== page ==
By design, the pain of failure isn’t too strong. When you are shot or downed by a foe, they carry you to an airlock and chuck you out into space. At this point, you can control your pod, scoop yourself up and re-board the vessel – a most tenacious fool. Yet I don’t think this “get back on the ship” thing really works as a light punishment, because the alarm timer on most vessels means that far too much time is lost to flying your pod and rescuing yourself, often making the effort to return to the crime scene pointless.
When I’m forcibly removed by a ship’s bouncers for being a bit lairy, I often just fly away, knowing there’s little chance of me getting through the entire boat in the scant seconds given to me, unless I have some ridiculous long-range teleportation gear. It’s a better use of my time to go back to base and find a new level. This happened often enough that a sense of fruitlessness seeped into future missions any time something went wrong. I found myself getting more and more annoyed by small mistakes which led to an early ejection.
And they are my mistakes. I should make that clear. I’m a stupid man, and sometimes things happen so fast I don’t get time to understand why they’ve happened the way they have (and in the game etc). Other players might overcome harder missions with the most basic of tools and an unnatural competence. But that’s not me, reader! That’s not me. When I spend ages tiptoeing through a big ship, swapping and jumping and boshing and zapping, only to fail at the last minute because of an item mix-up, or because I simply started moving down the wrong corridor, I can’t help but grind my teeth. It doesn’t feel like a wacky story I’ll tell someone about later. It feels like I pressed a single wrong button and lost the last 10 minutes of progress.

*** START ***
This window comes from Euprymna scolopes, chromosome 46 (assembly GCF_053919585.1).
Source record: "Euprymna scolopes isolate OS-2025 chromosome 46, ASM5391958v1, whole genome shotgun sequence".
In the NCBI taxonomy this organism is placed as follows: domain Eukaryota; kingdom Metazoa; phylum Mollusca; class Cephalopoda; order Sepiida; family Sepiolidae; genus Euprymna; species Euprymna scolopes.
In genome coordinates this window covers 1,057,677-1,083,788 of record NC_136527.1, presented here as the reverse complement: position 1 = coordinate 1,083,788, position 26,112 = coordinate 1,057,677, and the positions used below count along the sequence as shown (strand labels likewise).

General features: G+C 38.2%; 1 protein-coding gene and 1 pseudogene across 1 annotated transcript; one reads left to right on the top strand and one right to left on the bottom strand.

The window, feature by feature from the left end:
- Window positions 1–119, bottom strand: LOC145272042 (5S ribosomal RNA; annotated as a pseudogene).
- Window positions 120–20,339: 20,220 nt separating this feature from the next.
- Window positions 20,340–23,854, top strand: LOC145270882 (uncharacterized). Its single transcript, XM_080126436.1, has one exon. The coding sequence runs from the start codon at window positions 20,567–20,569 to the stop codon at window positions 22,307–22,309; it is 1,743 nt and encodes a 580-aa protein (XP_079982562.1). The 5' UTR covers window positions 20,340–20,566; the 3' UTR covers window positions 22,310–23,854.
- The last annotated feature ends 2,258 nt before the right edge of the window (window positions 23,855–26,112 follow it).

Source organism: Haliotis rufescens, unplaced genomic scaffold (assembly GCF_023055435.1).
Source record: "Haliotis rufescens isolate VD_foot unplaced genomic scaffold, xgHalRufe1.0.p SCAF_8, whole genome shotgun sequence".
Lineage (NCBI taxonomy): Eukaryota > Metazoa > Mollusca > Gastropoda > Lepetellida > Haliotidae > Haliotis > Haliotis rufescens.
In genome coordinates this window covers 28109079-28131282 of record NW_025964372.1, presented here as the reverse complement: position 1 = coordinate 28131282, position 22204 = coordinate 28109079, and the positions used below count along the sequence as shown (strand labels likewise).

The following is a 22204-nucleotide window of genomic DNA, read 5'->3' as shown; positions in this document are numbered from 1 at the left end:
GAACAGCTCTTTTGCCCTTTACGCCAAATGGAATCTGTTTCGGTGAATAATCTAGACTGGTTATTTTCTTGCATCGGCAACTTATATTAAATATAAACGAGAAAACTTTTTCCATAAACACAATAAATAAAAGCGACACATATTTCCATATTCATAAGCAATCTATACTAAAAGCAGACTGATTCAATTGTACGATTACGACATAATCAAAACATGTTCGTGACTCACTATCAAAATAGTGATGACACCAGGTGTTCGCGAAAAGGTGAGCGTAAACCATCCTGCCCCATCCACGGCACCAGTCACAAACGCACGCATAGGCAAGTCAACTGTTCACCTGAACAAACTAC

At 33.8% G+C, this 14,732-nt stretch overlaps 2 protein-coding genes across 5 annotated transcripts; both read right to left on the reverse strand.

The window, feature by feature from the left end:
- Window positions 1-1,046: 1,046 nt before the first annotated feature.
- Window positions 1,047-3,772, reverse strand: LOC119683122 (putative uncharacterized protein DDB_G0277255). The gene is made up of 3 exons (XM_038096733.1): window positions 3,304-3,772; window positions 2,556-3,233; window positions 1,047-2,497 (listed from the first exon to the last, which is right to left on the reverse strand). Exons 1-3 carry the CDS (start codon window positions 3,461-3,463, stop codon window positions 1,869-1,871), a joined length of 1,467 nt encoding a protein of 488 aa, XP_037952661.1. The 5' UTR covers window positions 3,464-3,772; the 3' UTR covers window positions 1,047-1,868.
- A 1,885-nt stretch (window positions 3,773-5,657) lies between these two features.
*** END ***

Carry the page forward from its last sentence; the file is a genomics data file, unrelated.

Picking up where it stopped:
That’s my problem: most of the time when mistakes happen, they aren’t “oh no, how do I get out of this one” japes. They are critical errors that lead to near-instant unconsciousness, a state of being which, more often than not, ends in a mission failure.
Equally unpalatable are the time-limited missions which, depending on their restrictions, can be overwhelming. These missions don’t start their timers from the moment of boarding, but from the moment of accepting the contract. It’s irritating to lose a big chunk of time just flying your pod to the mission’s location, and it got to the point where I just started refusing both these missions and those with a short alarm time. A pity, since they pay higher.
It might feel like I’m picking nits out of a big mane of luscious hair here, but it’s only because the clever playfulness of the game’s design made me expect something a little less stressful. Even with the ability to pause the game at will, I still find it paralysing when faced with a gargantuan ship that I have to traverse in 45 seconds.
If you like toying with contraptions, though, Heat Signature is a great box of treats. The feeling of pulling off a heist in a whirlwind of gunfire, sword slashes, grenades and body-swaps, is a sensation usually reserved for blockbusters like Dishonored and Prey. But Suspicious Developments have distilled that chaotic kinaesthesia into something much smaller, smarter and spacier, which is absolutely to be praised. Even if I found myself feeling like an aggravated villain as often as I felt like the fleet-footed hero. Even if I’m still sour about the man who killed my mum.
Heat Signature is out now for Windows and is available via Steam for £10.99.
Disclosure: Some people at RPS know Tom Francis because he used to be a journalist too, but he makes the games now so we don’t like him anymore.